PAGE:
ROCHESTER — Heroin users have trespassed through Laurie Bogmis’ property on a street off North Clinton Avenue near St. Michael Church for their illicit activity.
“Sometimes, I find needles in my back yard, and I see people freely walking through my driveway to the back yard (who go) sit at my picnic table and shoot up,” she said.
Other times, they stop in front of her house just after getting their drugs because they are so anxious to use them, Bogmis told the Catholic Courier Aug. 20.
“I walk right up to them and ask them not to do that in front of my house,” she added. “The majority of the time, they respect my request. But if I’m not here, it’s a different story. Thank God my children are grown.”
Bogmis, who has lived in her house 26 years, said she supports the efforts by Project CLEAN (Community, Law Enforcement and Assistance Network) to address the problem for residents and businesses. The project, which is a partnership of the Rochester Police Department, the Ibero-American Development Corp.’s Project HOPE and Rochester Institute of Technology’s Center for Public Safety Initiatives, is in the first phase of collecting data on opioid overdoses, vacant properties and calls for service, said steering committee members. The three-year project is being funded by a nearly $1 million grant from the U.S. Department of Justice, said Kristen Cushman-Smith, Project CLEAN coordinator.
Project CLEAN is an outgrowth of Project HOPE’s work over the last several years to improve the quality of life for northeast Rochester residents, said Miguel Meléndez, Project HOPE coordinator and a member of the Project CLEAN steering committee. City and Monroe County law enforcement departments, community groups and agencies are also part of the committee, he added.
“The residents are fed up, frustrated and struggling to deal with the problem that has become progressively worse over time,” he said.
Part of the steering committee’s data collection revolves around gathering input from community organizations, treatment providers, residents and businesses to develop strategies to purge the area of its heroin crisis, she said.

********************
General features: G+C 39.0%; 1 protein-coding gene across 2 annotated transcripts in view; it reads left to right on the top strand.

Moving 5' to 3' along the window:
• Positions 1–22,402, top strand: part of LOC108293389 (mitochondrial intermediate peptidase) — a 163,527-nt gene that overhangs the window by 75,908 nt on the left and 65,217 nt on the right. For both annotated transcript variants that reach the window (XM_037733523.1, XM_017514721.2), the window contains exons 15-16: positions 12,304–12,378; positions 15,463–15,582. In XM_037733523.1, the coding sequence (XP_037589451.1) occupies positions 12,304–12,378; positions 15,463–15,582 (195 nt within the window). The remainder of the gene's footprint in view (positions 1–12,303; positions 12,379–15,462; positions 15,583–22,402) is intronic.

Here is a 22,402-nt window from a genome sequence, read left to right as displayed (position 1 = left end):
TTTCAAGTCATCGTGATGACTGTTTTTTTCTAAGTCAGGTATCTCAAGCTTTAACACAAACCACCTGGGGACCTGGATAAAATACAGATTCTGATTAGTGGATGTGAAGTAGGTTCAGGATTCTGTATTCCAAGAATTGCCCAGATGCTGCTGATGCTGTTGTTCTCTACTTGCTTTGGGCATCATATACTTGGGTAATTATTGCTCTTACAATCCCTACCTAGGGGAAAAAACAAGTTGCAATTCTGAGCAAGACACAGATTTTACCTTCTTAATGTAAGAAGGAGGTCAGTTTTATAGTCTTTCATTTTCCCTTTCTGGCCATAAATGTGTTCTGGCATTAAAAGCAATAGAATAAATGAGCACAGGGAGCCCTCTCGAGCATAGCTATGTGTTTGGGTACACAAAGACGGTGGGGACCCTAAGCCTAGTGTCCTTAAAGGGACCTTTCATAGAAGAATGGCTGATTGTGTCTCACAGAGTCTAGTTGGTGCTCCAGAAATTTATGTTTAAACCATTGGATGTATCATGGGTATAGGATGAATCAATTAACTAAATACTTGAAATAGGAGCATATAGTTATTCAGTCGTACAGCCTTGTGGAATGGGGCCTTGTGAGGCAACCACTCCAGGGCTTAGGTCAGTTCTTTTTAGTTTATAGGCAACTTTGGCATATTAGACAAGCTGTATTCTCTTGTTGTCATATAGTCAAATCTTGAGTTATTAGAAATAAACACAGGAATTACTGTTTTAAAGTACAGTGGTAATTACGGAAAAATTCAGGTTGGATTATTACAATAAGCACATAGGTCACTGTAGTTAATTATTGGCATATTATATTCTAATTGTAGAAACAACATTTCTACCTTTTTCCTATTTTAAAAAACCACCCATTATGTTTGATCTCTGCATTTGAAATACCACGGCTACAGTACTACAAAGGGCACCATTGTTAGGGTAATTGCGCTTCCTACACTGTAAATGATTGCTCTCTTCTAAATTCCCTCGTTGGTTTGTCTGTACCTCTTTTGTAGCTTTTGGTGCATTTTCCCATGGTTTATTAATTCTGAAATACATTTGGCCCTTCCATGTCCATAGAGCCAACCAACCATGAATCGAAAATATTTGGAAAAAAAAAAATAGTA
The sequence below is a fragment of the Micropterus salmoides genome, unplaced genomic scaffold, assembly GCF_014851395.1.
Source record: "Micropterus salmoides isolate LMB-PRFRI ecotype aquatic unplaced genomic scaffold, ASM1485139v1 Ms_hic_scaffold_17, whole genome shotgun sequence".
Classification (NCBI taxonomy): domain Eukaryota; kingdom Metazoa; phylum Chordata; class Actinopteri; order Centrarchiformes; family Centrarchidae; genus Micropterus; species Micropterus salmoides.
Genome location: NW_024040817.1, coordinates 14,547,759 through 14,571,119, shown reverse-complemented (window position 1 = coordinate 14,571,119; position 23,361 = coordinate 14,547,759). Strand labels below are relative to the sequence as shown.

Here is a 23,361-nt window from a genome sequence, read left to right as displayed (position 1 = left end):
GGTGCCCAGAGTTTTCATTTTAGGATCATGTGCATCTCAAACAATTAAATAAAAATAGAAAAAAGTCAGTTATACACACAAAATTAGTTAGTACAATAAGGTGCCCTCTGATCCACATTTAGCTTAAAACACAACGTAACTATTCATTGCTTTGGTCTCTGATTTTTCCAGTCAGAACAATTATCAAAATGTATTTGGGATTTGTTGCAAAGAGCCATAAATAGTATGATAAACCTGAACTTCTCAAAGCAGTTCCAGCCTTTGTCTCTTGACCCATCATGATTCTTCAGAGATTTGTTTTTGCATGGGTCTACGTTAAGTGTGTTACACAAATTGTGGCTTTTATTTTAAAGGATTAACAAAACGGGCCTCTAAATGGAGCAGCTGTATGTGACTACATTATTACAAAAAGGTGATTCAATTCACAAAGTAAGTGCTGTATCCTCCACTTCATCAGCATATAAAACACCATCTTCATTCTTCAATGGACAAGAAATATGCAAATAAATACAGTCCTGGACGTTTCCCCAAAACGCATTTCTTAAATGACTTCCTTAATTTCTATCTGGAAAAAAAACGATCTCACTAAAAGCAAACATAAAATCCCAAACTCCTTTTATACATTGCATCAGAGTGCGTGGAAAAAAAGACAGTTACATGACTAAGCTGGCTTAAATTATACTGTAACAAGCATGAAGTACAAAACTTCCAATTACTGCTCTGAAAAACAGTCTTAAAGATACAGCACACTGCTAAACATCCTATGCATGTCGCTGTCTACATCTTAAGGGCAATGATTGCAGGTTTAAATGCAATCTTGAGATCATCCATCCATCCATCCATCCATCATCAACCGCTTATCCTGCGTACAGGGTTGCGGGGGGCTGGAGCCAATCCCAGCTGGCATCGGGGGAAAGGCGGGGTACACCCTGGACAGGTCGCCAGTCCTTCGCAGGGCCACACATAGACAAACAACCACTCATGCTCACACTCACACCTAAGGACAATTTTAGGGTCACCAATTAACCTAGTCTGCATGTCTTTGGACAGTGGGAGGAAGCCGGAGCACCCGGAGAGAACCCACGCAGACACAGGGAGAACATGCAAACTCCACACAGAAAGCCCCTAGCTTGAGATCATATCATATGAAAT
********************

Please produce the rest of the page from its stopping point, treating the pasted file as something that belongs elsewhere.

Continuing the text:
“Project CLEAN is an important part of the solution (to) the problem,” said Roberto Burgos, who owns a multi-use building next door to the Father Tracy Health & Wellness Center at 821 N. Clinton Ave., which provides services to anyone who walks in its doors, including referrals to treatment clinics for substance users.
Solutions will require strategic coordination and “24/7” commitment, Burgos added.
“I want my property to be a safe and clean and welcoming place for tenants, customers and visitors,” Burgos said. “Having an open-air drug market where outsiders … come in daily to buy, sell and use illegal drugs has a negative impact to the everyday quality of life.”
The RPD’s Clinton Section that patrols the North Clinton area has been working with the Project CLEAN team on developing its initial steps to respond to the heroin crisis, which will include deploying random foot patrols in a targeted area near North Clinton and Clifford avenues, said Captain Jeff Koehne.
“We hope that the additional presence and the close interactions between police and citizens/businesses that foot patrols provide will produce positive results,” Koehne said in an Aug. 21 e-mail to the Catholic Courier. “We are optimistic about making a difference. While the opioid crisis isn’t confined to one area in our county, there’s no doubt that the high concentration of activity in the North Clinton Avenue neighborhood requires our diligent effort to bring some relief to all of those affected in the area.”
Janelle Duda-Banwar from RIT said heroin has been sold in the area since the late 1960s but grew rampant in the 1970s, with increased use in the Puerto Rican community in the area because it was being trafficked through the island. Currently, about 70 percent of users who overdose from opioids are white men who take advantage of the neighborhood’s proximity to several expressways and the Inner Loop, Meléndez and Duda-Banwar said. Data has shown that users have driven from as far as four hours away to buy drugs in the area, said Cushman-Smith.
The increased use has led to fatal overdoses, which have multiplied from 11 in 2011 to 220 in 2017 in Monroe County, Duda-Banwar said. Increasingly, users are shooting up in the open — a dramatic shift noticed by federal officials when they came to visit as part of the grant, Meléndez added, noting that the officials said Rochester had one of the worst problems they had witnessed.
“That is the reality we are (facing),” he remarked.
Several factors have created conditions for rampant use in the North Clinton Avenue corridor, said Cushman-Smith. Those factors include a concentration of vacant land and lots that offer safe harbors for users, a loss of residents to act as neighborhood guardians due to those vacancies and Rochester’s well-known reputation as a drug market, she added.
Steps already taken by city officials to beautify the area are helping curb use, noted Bogmis, such as removing shrubbery that can hide drug use, installing fences to keep users from trespassing and cleaning up vacant lots. Speed bumps were installed on Scrantom Street, Meléndez said, since some drug users were speeding through neighborhoods once they secured their drugs.
Bogmis said she has hope that Project CLEAN will be successful.
“We are getting there,” she added. “The more people willing to participate and come up with solutions to the problems rather than staying behind closed doors and hoping problem goes away … that has all helped.”